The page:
Thank you to the contributor who sent us a copy of this newspaper article. We have been unable to find an on-line link.

Gamekeeper charged with wildlife crime offences on Inverinate Estate

The case against a gamekeeper accused of wildlife crime offences began at Inverness Sheriff Court last week. Andrew Slaughter, 34, of Faddock, Killialan, Kyle, faces two charges under the Wildlife & Countryside Act 1981 in connection with setting a spring trap at Glen Elchaig on Inverinate Estate on 22 September 2010.

He also faces a charge under the Animal Health & Welfare (Scotland) Act 2006 that he failed to ensure that a crow which was caught in a trap was “provided with adequate shelter and protection from adverse weather”. A fourth charge states that he “set a spring trap which was capable of catching birds, pine martins, badgers and otters”, contrary to the Agriculture (Scotland) Act 1948.

Slaughter, who did not appear in court, had his case continued without plea until 7 April 2011.

Thank you to the contributor who sent us a copy of the newspaper report about this article (published in Press & Journal, 18 March 2011). We could not find an on-line link to this article.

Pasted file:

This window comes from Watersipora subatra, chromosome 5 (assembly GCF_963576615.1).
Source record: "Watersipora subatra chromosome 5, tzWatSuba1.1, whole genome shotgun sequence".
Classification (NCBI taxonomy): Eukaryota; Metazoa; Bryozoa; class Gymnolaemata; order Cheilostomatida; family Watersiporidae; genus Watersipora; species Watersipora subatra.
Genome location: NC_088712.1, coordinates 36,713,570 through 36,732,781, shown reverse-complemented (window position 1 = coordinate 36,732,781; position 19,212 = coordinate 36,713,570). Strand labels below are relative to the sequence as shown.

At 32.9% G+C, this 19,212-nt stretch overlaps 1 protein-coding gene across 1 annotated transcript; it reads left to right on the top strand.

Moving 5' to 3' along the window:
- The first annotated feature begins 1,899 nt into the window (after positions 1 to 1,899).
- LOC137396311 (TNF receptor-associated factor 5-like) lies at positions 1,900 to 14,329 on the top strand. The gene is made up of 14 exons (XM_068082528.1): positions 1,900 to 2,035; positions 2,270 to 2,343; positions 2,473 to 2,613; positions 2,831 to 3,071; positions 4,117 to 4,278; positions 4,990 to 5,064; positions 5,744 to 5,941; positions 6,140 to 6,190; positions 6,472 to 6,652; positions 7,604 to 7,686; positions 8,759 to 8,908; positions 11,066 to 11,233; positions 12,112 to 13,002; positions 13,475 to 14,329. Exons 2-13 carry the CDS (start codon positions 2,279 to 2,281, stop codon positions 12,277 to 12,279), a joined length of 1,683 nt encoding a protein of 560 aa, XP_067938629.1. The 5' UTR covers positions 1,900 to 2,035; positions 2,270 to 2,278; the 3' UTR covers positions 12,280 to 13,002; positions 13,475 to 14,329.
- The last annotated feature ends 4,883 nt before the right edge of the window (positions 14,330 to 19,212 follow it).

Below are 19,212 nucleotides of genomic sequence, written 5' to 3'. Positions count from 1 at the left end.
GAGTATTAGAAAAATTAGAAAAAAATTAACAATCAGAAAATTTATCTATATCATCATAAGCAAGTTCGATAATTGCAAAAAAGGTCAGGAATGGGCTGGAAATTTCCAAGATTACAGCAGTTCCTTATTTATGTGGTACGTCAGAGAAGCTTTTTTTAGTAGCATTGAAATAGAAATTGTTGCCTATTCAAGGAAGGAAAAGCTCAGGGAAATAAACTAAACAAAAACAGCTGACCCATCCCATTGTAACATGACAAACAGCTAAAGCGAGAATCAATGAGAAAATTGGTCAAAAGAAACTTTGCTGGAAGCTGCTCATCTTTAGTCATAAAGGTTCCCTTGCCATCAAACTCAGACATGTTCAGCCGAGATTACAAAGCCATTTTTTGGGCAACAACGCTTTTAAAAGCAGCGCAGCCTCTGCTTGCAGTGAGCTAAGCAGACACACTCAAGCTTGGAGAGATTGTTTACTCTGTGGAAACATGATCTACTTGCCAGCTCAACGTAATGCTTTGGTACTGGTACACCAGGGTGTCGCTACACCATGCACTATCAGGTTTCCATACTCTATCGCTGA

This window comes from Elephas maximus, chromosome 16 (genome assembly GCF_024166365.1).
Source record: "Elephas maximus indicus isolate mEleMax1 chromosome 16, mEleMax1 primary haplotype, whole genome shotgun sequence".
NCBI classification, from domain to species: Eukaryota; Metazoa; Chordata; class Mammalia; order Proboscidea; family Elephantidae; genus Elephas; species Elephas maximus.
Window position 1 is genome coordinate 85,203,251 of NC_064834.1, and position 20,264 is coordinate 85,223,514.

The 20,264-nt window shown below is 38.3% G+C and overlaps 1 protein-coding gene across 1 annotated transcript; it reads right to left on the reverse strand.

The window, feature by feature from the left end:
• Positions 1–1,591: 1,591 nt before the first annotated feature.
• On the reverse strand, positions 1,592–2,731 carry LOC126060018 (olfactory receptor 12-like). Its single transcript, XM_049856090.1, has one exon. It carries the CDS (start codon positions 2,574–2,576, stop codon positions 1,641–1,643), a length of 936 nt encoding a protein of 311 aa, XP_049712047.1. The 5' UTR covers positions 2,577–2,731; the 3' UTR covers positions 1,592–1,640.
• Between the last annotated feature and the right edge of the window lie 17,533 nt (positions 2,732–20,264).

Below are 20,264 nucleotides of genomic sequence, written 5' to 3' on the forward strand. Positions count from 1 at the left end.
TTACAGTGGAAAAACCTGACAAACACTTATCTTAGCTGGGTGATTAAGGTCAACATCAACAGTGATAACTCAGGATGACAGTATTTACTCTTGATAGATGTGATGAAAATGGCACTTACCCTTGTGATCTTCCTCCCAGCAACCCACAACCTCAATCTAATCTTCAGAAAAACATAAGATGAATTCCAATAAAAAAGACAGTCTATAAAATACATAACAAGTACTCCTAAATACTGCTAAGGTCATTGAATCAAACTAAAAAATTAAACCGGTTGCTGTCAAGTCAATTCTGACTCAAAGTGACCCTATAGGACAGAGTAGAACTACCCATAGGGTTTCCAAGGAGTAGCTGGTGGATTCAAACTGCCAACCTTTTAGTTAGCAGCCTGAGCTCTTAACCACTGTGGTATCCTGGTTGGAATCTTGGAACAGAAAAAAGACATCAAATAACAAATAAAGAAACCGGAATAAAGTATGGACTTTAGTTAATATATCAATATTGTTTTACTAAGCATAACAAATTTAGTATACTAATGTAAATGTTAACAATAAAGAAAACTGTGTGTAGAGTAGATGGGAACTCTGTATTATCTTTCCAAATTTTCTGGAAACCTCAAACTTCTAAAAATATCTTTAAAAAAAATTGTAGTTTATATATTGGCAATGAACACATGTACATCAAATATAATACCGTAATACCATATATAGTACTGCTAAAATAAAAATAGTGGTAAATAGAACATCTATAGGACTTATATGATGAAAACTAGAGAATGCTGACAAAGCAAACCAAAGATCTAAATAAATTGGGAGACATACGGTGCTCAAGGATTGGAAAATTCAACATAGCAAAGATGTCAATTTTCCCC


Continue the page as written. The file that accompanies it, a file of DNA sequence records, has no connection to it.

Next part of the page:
Inverinate Estate, close to the Isle of Skye, is believed to be owned by Sheikh Mohammed Bin Rashid al-Maktoum, crown prince and ruler of Dubai. He is thought to have bought the 63,000 acre estate for £2 million 25 years ago. The Sheikh, worth an estimated £12 billion, is believed to visit the estate with his family for a few weeks every year in the summer.

Two dead peregrines in Motherwell: strychnine poisoning confirmed

Two dead peregrines were found at the same location in Motherwell, near Glasgow, on two consecutive days in February. Tests revealed they had both been poisoned by strychnine. Strychnine is a banned pesticide, outlawed in the UK since September 2006 by the EU’s Biocide Directive, which states that it can no longer be sold or stored in the UK. Strychnine causes muscle spasms and violent seizures, acute pain and respiratory difficulties before death.